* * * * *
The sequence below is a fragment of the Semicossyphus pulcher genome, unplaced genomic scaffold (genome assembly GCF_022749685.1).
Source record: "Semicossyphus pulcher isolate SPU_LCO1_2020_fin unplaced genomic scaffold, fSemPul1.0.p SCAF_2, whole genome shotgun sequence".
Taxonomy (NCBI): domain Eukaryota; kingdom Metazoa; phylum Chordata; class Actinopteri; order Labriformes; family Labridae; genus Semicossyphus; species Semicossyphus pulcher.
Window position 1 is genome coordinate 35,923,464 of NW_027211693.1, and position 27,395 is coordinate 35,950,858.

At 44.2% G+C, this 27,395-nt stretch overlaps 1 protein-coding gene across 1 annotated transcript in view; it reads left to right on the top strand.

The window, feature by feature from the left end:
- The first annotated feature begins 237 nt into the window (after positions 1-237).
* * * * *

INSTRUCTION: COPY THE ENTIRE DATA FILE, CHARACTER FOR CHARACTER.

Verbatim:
The sequence below is a fragment of the Semicossyphus pulcher genome, unplaced genomic scaffold (genome assembly GCF_022749685.1).
Source record: "Semicossyphus pulcher isolate SPU_LCO1_2020_fin unplaced genomic scaffold, fSemPul1.0.p SCAF_2, whole genome shotgun sequence".
Taxonomy (NCBI): domain Eukaryota; kingdom Metazoa; phylum Chordata; class Actinopteri; order Labriformes; family Labridae; genus Semicossyphus; species Semicossyphus pulcher.
Window position 1 is genome coordinate 35,923,464 of NW_027211693.1, and position 27,395 is coordinate 35,950,858.

At 44.2% G+C, this 27,395-nt stretch overlaps 1 protein-coding gene across 1 annotated transcript in view; it reads left to right on the top strand.

The window, feature by feature from the left end:
- The first annotated feature begins 237 nt into the window (after positions 1-237).